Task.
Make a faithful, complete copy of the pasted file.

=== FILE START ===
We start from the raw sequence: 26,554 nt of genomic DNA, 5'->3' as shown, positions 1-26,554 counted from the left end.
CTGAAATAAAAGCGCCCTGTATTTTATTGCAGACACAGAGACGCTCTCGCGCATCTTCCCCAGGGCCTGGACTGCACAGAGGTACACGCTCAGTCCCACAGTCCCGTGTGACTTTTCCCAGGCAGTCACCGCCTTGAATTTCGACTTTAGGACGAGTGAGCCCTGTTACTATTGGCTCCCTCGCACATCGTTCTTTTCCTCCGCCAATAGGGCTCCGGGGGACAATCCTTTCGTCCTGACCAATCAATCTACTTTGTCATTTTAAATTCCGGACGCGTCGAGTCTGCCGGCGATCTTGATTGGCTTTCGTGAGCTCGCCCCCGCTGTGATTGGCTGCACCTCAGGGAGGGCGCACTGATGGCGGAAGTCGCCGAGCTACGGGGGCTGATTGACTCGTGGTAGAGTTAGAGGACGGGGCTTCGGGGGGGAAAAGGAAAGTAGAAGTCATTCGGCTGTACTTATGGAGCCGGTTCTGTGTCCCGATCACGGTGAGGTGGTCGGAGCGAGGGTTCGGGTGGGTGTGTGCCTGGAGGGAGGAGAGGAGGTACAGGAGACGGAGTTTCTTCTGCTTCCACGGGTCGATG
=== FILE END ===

We start from the raw sequence: 26,554 nt of genomic DNA, 5'->3' as shown, positions 1-26,554 counted from the left end.
CTGAAATAAAAGCGCCCTGTATTTTATTGCAGACACAGAGACGCTCTCGCGCATCTTCCCCAGGGCCTGGACTGCACAGAGGTACACGCTCAGTCCCACAGTCCCGTGTGACTTTTCCCAGGCAGTCACCGCCTTGAATTTCGACTTTAGGACGAGTGAGCCCTGTTACTATTGGCTCCCTCGCACATCGTTCTTTTCCTCCGCCAATAGGGCTCCGGGGGACAATCCTTTCGTCCTGACCAATCAATCTACTTTGTCATTTTAAATTCCGGACGCGTCGAGTCTGCCGGCGATCTTGATTGGCTTTCGTGAGCTCGCCCCCGCTGTGATTGGCTGCACCTCAGGGAGGGCGCACTGATGGCGGAAGTCGCCGAGCTACGGGGGCTGATTGACTCGTGGTAGAGTTAGAGGACGGGGCTTCGGGGGGGAAAAGGAAAGTAGAAGTCATTCGGCTGTACTTATGGAGCCGGTTCTGTGTCCCGATCACGGTGAGGTGGTCGGAGCGAGGGTTCGGGTGGGTGTGTGCCTGGAGGGAGGAGAGGAGGTACAGGAGACGGAGTTTCTTCTGCTTCCACGGGTCGATG